- Practice self-care: Taking care of oneself is important for overall well-being and can help individuals feel more confident and positive about themselves. Engaging in activities that promote self-care, such as exercise, meditation, or creative pursuits, can improve mental health and provide a sense of purpose and fulfillment.
- Use technology to connect: Technology can provide opportunities to connect with others, even when face-to-face interaction is not possible. Using social media, video calls, or online forums can help individuals maintain social connections and reduce feelings of isolation.
- Reach out to others: Reaching out to friends or family members and sharing feelings of loneliness can be helpful. It can also provide opportunities to strengthen relationships and build social connections.
There are numerous online resources to help people build a community of like minded people to help deal with loneliness.
- Meetup: Meetup is an online platform that helps individuals connect with others who share similar interests and hobbies. Users can join groups and attend events in their local area, providing opportunities to meet new people and build social connections.
- Bumble BFF: Bumble BFF is a feature on the dating app Bumble that allows individuals to find friends and build social connections. Users can swipe through potential friends and message those they are interested in meeting.
- Quarantine Buddy: Quarantine Buddy is a website that pairs individuals with a quarantine buddy for social support during the COVID-19 pandemic. Users can connect with others based on shared interests and engage in virtual activities together.
- 7 Cups: 7 Cups is an online therapy and counseling service that provides support and guidance for a range of mental health concerns. Users can connect with trained listeners and licensed therapists for confidential and non-judgmental support.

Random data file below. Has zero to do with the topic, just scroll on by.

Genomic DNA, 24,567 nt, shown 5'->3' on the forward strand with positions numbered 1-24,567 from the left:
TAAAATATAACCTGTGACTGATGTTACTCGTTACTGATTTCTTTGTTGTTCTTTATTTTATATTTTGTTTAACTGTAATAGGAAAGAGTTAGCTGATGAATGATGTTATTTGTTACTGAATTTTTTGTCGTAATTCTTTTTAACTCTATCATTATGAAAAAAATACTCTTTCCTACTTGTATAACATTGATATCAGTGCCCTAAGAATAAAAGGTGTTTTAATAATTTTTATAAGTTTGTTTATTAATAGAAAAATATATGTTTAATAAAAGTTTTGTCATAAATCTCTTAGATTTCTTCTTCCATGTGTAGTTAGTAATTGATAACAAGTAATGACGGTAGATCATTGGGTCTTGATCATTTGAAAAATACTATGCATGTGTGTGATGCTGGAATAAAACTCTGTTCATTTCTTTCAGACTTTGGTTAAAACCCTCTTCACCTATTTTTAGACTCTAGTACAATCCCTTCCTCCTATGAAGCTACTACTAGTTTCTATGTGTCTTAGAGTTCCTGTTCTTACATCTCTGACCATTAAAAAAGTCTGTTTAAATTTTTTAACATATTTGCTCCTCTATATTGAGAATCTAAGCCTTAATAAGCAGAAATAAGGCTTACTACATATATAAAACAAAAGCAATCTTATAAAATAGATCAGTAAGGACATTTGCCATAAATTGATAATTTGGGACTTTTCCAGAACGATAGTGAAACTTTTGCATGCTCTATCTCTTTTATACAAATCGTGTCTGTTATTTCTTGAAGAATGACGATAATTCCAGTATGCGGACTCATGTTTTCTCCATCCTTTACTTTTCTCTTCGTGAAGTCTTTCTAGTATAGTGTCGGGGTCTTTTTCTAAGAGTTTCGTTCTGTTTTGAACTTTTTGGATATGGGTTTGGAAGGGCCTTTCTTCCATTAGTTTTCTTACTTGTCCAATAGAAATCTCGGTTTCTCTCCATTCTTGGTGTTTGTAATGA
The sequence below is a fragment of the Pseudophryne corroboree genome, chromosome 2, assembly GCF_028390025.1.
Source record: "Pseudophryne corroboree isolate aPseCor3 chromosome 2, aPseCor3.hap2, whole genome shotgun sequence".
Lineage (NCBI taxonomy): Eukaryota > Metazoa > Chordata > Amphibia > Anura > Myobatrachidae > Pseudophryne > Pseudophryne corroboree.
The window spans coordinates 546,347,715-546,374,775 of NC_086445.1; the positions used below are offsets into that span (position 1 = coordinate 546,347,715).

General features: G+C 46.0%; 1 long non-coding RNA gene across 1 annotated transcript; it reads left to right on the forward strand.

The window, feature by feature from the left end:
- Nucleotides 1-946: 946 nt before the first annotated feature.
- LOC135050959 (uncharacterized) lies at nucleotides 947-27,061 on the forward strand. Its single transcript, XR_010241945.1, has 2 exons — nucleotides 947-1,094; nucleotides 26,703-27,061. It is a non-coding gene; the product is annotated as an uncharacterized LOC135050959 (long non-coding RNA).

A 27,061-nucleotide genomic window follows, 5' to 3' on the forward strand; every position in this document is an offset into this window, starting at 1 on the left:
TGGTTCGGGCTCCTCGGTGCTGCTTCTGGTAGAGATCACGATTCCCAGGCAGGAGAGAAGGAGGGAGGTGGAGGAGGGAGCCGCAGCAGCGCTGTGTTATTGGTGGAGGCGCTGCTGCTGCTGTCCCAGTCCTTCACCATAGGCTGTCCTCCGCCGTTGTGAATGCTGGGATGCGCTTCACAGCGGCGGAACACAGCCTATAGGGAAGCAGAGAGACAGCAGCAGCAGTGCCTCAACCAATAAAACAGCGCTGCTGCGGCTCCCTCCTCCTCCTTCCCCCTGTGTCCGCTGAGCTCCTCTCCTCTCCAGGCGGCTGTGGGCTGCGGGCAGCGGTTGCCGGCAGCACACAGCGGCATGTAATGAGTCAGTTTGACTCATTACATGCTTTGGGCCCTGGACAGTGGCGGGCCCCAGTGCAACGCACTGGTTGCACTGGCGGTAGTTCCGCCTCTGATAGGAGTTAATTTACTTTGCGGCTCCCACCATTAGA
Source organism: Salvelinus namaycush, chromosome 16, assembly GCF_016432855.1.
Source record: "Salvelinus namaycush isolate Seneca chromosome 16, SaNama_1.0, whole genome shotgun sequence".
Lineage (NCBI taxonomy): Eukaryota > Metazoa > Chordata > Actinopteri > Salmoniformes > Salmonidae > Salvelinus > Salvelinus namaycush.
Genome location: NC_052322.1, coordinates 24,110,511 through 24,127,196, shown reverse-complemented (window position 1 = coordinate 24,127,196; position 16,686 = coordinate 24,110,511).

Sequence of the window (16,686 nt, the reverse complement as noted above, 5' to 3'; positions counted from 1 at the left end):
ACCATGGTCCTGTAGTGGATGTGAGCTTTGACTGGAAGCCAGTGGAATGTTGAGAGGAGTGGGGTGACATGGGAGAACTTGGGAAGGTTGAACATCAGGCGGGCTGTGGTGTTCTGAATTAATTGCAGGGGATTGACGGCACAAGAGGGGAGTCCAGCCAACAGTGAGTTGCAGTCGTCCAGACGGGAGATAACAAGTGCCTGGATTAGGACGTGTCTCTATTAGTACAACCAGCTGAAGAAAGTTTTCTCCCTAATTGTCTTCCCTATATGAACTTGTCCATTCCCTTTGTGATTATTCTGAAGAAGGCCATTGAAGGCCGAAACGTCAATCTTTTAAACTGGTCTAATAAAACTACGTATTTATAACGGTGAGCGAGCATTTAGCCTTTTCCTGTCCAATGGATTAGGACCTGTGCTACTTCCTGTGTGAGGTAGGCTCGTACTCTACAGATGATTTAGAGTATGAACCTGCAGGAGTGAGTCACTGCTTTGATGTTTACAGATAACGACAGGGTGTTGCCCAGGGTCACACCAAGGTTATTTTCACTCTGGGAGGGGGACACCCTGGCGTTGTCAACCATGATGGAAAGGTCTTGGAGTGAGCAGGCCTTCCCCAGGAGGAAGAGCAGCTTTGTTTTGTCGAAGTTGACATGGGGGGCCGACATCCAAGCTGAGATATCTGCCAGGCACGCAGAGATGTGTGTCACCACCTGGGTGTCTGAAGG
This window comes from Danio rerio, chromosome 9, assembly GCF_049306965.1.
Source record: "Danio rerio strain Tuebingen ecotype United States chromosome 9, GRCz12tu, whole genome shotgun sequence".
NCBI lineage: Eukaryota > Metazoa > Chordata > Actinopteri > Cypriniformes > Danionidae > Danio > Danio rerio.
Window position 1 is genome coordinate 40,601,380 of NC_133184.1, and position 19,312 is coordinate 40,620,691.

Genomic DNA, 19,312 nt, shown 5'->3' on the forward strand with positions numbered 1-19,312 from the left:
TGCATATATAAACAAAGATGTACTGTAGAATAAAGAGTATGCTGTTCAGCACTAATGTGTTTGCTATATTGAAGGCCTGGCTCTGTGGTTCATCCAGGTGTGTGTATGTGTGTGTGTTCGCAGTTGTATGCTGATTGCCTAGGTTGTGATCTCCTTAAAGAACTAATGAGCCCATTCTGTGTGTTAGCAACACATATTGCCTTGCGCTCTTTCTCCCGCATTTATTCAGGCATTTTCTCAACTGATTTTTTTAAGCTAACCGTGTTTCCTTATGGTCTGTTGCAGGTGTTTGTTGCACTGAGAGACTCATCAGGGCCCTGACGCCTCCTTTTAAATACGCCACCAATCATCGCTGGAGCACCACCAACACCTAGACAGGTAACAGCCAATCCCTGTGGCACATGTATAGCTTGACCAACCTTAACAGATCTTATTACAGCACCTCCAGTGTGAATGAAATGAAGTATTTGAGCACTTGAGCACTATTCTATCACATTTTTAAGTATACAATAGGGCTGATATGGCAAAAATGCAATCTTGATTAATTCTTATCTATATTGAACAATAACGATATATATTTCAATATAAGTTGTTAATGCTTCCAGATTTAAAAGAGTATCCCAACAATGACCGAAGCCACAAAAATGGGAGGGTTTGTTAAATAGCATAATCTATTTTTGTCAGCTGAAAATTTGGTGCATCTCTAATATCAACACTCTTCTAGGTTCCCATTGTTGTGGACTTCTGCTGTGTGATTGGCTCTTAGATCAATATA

- Depression and Bipolar Support Alliance (DBSA): The DBSA is a nonprofit organization that provides education, support, and advocacy for individuals living with depression and bipolar disorder. The organization offers in-person and online support groups, educational resources, and a helpline for those in need.
- TalkLife: TalkLife is an online community that provides support for individuals struggling with mental health issues, including loneliness. Users can connect with others for peer support and share their own experiences in a safe and supportive environment.
Seeking professional help:
If loneliness is causing significant distress or impacting daily life, seeking the help of a mental health professional can be beneficial. A therapist can help individuals develop coping strategies, improve communication skills, and address underlying mental health issues.
What is loneliness?
Loneliness is the feeling of being alone or isolated from others. It can be caused by a lack of social connections, the absence of meaningful relationships, or feeling disconnected from others.
What causes loneliness?
Loneliness can be caused by a variety of factors, including social isolation, major life changes such as a move or job loss, lack of social skills or confidence, mental health issues, and physical health problems.
Is loneliness a mental health issue?
While loneliness is not considered a mental health disorder in itself, it can be a symptom of underlying mental health issues such as depression, anxiety, or social anxiety disorder.
Can loneliness be harmful to health?
Yes, loneliness can have negative effects on physical and mental health. It has been linked to an increased risk of cardiovascular disease, depression, anxiety, and other health problems.
What are some strategies for coping with loneliness?
Strategies for coping with loneliness include building social connections, seeking professional help if needed, practicing self-care, and using technology to connect with others.
What are the different types of loneliness?
The different types of loneliness include situational loneliness, developmental loneliness, internal loneliness, and social loneliness.
How can I help a friend who is lonely?
You can help a friend who is lonely by reaching out and spending time with them, encouraging them to join social groups or activities, and offering support and empathy. You can also suggest they seek professional help if needed.